Love Valley viewpoint: no pay point on the track we used. Parking is a free for all along the western ridge overlooking Love Valley and which has great views of the balloons, some of which land in this area. Access is via bumpy tracks which could be muddy if there’s any prolonged period of rain. Restaurants and toilets nearby.

Rose Valley viewpoint: tl50 for a motorhome to access the valley (only pay to enter and not a daily fee). Bumpy mud tracks again off the main access road. Great views of the balloons taking off and plenty of local hiking. Restaurants and toilets nearby.



Polar Steps:

West and Central Anatolia, lakes and caravanserais – 4 to 10 January 2023

We left the coast and headed inland after a disappointing trip to Decathlon in Antalya with our shopping list barely touched – probably not a bad thing!

Sultanhani kervansaray. One of the many we’ve seen.

On the map, along the route we were following, were a number of caravanserais (also kervansaray, han or hanı), basically lodgings built for travellers on the Silk Road and where they could resupply themselves and their animals. The caravanserais were built 30-40km apart which would have equated to about a day’s travel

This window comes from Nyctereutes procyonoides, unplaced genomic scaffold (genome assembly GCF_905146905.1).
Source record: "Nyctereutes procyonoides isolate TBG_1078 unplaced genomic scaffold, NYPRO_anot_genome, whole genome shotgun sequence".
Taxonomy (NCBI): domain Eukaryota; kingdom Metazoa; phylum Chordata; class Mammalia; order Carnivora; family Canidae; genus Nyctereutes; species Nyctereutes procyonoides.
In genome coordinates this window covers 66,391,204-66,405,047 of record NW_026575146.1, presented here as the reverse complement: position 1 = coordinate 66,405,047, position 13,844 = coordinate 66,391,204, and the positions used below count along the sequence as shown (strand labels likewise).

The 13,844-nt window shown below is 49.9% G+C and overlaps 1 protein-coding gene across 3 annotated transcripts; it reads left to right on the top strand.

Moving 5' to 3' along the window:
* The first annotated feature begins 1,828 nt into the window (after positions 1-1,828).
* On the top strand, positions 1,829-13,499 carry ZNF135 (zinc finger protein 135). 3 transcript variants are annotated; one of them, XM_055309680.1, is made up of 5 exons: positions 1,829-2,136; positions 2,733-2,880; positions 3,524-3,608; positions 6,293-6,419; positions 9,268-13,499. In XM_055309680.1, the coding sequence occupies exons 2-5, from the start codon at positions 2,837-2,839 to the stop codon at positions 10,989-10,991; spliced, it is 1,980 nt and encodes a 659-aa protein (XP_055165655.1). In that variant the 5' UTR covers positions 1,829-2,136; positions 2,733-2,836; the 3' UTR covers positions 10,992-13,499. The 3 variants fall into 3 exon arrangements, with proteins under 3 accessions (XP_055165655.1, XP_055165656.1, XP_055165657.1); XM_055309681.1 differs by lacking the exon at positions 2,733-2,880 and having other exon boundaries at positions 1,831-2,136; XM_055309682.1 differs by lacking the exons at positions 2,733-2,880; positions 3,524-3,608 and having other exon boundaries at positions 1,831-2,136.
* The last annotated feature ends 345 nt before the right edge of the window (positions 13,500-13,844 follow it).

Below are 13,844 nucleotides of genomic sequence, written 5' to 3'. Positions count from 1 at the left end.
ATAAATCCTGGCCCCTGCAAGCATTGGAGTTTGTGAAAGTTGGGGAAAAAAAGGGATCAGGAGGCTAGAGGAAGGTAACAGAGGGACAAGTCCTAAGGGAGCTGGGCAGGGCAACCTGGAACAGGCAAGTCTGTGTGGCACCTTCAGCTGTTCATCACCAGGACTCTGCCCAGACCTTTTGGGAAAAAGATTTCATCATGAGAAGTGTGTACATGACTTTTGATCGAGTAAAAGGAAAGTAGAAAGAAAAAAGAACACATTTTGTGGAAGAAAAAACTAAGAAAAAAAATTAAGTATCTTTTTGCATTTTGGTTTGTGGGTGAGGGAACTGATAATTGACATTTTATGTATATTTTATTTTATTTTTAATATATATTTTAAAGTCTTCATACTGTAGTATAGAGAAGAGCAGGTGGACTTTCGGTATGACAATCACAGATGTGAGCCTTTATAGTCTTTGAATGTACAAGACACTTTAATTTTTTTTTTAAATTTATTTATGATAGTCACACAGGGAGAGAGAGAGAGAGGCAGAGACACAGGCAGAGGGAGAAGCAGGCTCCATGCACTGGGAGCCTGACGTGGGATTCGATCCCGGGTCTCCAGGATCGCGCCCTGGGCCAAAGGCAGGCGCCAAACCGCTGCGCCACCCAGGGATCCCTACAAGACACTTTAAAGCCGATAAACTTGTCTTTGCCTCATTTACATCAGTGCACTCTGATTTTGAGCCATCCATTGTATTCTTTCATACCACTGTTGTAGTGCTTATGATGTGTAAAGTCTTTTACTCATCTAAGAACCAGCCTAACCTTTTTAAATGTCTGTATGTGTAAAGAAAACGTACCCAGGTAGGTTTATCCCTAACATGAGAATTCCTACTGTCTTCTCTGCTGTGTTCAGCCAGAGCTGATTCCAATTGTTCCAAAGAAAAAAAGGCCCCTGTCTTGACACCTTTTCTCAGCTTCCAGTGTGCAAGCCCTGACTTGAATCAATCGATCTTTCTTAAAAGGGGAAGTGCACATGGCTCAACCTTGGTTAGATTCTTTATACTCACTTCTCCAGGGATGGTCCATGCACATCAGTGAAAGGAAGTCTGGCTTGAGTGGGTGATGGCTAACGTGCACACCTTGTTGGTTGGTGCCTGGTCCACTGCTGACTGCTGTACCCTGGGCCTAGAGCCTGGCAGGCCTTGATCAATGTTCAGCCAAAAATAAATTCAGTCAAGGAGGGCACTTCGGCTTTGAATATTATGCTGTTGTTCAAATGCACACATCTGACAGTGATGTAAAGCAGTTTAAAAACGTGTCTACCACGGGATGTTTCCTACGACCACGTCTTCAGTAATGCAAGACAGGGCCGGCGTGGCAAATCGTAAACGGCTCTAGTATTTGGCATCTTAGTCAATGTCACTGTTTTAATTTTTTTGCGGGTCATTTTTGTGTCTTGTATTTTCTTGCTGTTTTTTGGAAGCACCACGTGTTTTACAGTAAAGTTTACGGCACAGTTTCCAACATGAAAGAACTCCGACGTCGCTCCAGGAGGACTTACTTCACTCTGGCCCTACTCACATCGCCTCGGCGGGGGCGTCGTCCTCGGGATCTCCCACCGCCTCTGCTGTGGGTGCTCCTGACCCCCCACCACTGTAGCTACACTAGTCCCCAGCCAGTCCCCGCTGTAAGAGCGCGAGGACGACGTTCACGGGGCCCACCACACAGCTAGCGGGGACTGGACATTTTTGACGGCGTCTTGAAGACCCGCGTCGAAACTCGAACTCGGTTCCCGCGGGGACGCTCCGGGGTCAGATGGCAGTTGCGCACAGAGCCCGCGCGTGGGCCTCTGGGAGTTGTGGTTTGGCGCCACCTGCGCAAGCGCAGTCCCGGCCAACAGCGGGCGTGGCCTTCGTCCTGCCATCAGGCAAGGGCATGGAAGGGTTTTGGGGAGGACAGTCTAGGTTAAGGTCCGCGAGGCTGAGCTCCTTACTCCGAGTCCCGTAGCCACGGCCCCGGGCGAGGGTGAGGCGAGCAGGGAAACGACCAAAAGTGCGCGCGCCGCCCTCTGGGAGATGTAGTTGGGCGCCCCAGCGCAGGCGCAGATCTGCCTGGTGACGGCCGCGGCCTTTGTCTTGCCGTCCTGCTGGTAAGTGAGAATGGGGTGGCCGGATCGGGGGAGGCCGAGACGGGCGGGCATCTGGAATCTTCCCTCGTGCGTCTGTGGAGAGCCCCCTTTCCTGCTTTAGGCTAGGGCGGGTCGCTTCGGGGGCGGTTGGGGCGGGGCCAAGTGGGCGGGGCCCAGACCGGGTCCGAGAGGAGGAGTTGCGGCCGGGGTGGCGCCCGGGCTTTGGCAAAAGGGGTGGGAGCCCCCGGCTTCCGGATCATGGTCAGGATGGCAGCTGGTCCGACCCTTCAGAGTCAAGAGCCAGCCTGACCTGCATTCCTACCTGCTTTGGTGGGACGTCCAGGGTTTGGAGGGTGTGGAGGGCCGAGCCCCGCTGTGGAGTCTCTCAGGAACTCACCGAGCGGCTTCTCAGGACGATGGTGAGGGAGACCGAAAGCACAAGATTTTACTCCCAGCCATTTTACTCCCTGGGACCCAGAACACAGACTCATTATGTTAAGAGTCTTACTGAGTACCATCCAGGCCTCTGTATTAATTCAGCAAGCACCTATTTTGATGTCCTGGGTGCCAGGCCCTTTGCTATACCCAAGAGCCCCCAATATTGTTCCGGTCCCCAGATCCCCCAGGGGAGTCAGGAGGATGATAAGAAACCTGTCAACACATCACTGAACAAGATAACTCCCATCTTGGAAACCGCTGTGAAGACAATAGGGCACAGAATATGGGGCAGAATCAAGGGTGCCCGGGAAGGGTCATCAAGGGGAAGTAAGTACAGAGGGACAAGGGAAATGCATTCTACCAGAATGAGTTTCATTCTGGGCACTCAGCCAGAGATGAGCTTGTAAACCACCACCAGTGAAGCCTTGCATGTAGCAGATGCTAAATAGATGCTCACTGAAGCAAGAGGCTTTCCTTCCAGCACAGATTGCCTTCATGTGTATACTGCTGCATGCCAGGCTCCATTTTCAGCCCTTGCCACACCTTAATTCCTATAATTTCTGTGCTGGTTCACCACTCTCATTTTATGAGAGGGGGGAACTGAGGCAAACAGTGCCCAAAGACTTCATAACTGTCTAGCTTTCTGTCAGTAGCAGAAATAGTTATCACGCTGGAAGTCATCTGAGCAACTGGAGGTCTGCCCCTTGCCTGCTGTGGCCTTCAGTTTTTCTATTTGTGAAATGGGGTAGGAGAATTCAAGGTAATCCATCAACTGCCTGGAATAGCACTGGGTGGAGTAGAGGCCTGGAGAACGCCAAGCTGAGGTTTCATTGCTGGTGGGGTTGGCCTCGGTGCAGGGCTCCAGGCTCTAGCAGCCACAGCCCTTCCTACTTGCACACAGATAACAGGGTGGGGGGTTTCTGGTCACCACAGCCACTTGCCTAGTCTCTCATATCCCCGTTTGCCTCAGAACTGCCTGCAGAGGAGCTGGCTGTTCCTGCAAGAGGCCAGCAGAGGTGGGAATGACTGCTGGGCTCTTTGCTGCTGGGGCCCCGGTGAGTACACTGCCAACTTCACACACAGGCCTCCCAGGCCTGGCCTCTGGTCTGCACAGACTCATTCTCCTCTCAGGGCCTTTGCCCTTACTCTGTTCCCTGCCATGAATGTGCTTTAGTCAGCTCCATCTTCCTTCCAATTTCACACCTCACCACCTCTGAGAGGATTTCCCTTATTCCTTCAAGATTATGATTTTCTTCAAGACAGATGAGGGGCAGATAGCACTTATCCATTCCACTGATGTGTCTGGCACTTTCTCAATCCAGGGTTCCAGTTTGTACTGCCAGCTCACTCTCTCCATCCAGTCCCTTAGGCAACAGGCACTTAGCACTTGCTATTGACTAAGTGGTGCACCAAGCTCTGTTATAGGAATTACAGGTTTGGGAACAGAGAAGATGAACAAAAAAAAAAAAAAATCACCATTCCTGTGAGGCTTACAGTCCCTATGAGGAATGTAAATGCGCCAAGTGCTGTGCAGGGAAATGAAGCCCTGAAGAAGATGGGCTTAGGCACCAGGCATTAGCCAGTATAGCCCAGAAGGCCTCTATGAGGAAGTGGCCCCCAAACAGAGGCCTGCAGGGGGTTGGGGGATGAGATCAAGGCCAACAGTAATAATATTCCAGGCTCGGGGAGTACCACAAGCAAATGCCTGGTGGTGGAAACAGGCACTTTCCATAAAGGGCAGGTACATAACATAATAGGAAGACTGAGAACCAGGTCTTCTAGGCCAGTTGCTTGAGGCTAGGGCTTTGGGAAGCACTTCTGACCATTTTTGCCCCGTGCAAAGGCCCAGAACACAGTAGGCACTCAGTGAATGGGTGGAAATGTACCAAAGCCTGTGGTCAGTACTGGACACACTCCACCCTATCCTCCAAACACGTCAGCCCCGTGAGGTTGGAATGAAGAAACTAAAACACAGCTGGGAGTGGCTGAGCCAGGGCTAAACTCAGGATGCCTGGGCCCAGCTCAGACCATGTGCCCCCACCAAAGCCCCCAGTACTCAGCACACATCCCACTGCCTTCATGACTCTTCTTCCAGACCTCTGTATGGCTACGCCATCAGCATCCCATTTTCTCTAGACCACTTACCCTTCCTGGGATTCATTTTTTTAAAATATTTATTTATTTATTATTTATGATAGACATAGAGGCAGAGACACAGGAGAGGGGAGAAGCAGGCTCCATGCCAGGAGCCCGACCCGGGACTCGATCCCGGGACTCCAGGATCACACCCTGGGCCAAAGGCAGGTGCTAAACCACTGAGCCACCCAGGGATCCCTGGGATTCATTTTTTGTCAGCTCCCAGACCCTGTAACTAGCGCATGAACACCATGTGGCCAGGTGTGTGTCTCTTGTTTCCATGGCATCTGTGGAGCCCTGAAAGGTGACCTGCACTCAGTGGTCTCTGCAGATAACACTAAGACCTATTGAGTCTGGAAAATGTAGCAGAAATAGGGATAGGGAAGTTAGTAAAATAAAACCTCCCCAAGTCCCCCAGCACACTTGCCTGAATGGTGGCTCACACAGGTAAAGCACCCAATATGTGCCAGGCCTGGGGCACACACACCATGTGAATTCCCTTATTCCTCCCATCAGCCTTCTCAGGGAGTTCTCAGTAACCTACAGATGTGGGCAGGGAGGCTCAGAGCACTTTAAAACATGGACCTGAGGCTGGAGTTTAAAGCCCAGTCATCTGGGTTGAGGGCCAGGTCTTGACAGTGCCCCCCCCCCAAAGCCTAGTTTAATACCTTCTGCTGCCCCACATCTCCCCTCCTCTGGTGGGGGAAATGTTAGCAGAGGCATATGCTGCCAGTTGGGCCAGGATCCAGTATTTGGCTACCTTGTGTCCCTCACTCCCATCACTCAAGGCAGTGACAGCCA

Obruk Hani with a huge sink hole behind.

The buildings are in various states of repair and some now house museums, shops and cafes. The largest caravanserai in Anatolia is Sultanhani which was built in 1229 and reconstructed after a fire in 1278. The covered lodging area is now a carpet museum (not as boring as it sounds!).

Of course we came we had to visit some ruins; the Roman city of Sagalassos which are found at an altitude of 1500m in the Taurus Mountains. The site is one of the Mediterranean’s largest archaeological projects with lots of ongoing excavations. Something we were not expecting was to be handed the keys to the Neon Library which houses a 4th century mosaic. We thought this was one of the most stunning sites we have visited so far.